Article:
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The Pit and the Pendulum (1961)

"You are about to enter Hell, Bartolome - Hell!...The nether world, the infernal region, the abode of the damned...The place of torment. Pandemonium, Abbadon, Tophet, Gehenna, Narraka...the Pit!...And the Pendulum. The razor-edge of destiny." -
Nicholas Medina (Vincent Price in Pit and the Pendulum [1961])

Edgar Allan Poe may have been an unlikely source of inspiration for director Roger Corman who specialized in low-budget genre films for the youth market and drive-in crowd. Yet when his 1960 film adaptation of Poe's short story "The Fall of the House of Usher" became a surprise box office hit he returned to the literary legend's work repeatedly for a series of atmospheric costume thrillers headlined by veteran horror star Vincent Price.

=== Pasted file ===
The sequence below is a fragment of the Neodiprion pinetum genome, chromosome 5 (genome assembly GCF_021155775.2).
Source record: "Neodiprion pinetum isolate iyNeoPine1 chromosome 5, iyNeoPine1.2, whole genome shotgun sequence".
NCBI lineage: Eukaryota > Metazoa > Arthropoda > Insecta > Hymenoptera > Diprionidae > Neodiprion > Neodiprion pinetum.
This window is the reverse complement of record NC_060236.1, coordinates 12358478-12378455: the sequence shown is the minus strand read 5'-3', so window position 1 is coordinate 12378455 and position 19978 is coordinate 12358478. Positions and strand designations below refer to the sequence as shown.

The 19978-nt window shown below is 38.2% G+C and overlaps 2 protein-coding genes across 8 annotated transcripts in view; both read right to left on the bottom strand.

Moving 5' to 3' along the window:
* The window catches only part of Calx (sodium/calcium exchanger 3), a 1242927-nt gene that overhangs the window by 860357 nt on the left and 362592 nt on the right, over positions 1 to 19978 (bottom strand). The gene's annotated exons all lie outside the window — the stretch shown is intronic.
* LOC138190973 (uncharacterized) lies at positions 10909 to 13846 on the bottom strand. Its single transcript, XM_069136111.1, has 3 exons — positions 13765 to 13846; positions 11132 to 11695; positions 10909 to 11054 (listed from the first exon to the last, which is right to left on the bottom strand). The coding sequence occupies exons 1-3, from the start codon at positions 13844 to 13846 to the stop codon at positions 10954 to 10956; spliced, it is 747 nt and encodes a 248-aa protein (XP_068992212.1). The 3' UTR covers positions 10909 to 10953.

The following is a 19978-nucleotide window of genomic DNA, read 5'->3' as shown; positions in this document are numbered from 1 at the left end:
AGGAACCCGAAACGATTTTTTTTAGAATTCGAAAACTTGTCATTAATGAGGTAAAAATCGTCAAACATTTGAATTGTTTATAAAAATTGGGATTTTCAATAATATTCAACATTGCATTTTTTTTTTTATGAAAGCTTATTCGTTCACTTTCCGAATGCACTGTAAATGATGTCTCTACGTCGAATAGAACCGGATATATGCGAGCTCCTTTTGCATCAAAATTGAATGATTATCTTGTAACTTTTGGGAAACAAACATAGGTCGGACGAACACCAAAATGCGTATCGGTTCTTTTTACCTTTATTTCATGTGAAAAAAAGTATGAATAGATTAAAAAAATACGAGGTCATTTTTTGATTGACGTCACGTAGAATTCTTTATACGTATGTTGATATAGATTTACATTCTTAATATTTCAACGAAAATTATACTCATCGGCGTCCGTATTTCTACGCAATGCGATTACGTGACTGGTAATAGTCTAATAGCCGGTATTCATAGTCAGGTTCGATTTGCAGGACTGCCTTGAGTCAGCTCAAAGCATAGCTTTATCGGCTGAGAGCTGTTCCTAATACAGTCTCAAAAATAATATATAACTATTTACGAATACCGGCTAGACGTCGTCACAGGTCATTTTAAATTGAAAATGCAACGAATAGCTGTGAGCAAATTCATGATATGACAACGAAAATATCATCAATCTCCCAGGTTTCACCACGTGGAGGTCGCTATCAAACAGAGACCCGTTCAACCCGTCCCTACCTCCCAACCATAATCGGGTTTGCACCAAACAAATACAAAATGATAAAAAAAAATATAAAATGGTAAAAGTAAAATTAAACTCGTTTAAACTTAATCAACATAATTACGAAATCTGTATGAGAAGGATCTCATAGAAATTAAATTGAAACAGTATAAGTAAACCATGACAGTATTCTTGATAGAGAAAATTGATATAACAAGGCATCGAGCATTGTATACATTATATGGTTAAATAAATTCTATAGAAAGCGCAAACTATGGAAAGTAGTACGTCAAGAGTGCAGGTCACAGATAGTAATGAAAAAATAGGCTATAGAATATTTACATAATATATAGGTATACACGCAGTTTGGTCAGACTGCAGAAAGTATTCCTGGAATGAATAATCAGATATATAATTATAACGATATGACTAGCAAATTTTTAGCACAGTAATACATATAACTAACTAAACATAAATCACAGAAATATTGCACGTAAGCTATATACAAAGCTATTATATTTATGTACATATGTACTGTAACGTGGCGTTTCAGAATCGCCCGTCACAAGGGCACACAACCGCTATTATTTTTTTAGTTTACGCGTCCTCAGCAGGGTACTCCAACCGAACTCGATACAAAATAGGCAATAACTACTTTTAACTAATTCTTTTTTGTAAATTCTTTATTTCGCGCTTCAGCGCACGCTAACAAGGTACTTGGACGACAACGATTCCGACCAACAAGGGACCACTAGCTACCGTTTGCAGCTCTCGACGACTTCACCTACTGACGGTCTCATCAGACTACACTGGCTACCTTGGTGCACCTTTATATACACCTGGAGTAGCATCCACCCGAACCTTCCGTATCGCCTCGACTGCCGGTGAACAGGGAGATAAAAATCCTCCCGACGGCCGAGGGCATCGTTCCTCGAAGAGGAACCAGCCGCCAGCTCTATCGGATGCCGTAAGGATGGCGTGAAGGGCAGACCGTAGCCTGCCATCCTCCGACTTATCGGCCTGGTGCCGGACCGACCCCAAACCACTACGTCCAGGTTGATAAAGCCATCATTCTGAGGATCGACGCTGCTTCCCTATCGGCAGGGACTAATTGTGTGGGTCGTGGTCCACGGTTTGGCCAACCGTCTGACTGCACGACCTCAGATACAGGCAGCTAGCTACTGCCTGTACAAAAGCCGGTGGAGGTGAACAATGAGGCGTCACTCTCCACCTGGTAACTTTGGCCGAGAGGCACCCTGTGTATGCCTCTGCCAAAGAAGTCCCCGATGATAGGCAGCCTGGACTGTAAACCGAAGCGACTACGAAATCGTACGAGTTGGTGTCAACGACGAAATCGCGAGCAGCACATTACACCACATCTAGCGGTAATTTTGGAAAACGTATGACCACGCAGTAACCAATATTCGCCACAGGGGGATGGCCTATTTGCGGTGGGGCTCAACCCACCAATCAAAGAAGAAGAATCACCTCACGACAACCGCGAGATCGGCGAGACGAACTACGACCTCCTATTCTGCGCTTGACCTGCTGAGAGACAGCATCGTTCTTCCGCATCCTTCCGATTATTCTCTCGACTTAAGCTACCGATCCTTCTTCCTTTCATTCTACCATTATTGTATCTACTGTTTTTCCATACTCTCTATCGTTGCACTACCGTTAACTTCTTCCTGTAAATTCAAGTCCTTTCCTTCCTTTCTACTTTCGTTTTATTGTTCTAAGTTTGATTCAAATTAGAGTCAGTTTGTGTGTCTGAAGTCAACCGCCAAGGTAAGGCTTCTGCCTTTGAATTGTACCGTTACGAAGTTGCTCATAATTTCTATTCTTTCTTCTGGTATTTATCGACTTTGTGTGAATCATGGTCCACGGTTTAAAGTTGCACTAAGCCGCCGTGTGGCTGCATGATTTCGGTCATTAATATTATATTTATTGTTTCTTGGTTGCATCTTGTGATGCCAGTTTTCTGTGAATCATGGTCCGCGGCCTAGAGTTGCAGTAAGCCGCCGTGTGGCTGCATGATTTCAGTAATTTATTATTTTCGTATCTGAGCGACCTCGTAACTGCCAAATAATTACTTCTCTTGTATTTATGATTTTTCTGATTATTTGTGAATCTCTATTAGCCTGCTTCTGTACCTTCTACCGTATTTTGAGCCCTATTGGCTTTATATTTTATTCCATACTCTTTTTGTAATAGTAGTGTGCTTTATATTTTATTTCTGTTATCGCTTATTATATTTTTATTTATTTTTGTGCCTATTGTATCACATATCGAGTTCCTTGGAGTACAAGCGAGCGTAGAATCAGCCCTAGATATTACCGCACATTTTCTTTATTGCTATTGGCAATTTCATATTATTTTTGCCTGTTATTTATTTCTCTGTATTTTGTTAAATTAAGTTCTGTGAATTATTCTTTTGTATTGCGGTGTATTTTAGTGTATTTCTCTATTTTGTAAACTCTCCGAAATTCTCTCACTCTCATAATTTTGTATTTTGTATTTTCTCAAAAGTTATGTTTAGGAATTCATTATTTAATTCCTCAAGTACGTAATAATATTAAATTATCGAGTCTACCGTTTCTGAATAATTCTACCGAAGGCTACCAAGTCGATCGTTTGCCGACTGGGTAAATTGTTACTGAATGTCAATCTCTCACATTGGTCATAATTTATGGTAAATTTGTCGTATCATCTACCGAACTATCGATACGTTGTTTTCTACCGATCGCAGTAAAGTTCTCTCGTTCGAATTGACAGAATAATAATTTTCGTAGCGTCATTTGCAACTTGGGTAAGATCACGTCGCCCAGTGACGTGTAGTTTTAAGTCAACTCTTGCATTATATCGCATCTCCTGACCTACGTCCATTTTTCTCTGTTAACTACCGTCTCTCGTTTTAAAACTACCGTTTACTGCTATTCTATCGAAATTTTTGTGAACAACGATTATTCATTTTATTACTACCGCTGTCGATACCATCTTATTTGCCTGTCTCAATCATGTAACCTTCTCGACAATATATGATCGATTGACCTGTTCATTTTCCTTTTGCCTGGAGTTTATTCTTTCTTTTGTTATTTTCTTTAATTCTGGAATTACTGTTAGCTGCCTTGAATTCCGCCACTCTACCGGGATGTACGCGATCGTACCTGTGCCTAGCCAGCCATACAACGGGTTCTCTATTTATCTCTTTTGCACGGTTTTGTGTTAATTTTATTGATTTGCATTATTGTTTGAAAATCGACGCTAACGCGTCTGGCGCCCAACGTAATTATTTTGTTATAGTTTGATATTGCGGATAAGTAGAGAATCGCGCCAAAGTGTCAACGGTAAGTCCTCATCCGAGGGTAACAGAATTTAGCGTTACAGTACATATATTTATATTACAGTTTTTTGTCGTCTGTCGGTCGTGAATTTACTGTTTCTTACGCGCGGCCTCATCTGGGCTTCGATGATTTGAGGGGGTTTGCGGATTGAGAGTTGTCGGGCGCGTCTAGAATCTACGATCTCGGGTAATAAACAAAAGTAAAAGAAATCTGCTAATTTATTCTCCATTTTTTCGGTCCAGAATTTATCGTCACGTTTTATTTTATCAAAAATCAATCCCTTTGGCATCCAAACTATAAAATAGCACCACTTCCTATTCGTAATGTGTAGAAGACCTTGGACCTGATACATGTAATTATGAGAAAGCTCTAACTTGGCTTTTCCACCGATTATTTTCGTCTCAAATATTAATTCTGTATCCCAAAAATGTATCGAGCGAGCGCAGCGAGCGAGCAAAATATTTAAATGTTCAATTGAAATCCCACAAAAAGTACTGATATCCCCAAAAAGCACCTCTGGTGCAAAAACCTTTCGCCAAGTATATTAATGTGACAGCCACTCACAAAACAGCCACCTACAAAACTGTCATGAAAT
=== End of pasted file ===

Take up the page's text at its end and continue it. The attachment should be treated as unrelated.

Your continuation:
For Corman's House of Usher, screenwriter Richard Matheson (The Incredible Shrinking Man, 1957) kept the bare bones of Poe's narrative while taking creative liberties with the characters and dialogue but for Pit and the Pendulum, he concocted a completely new storyline while recycling some elements (premature burial, a decaying mansion, a dark family secret) from Usher. The original Poe story was set in 1808 and narrated by an unidentified prisoner of the Spanish Inquisition who is subjected to numerous tortures before being rescued by French army officers. In Matheson's version, the tale revolves around Nicholas Medina (Price) and his sister Catherine (Luana Anders) who reside in the castle where their father Sebastian (also played by Price in flashbacks), the regional inquisitor, once tortured prisoners in his basement. Nicholas is currently grieving over the unexpected death of his wife Elizabeth (Barbara Steele) when her brother Francis (John Kerr) arrives, demanding to know the details of his sister's demise. Soon Nicholas' fragile emotional state is further taxed by strange sounds and disturbances that suggest that Elizabeth has returned from the grave. [Spoiler] It is eventually revealed that Elizabeth faked her death with the help of her lover Dr. Leon (Antony Carbone) and together are trying to drive Nicholas insane. They succeed only too well for Nicholas becomes convinced he is actually Sebastian and becomes the adulterers' judge, jury and executioner.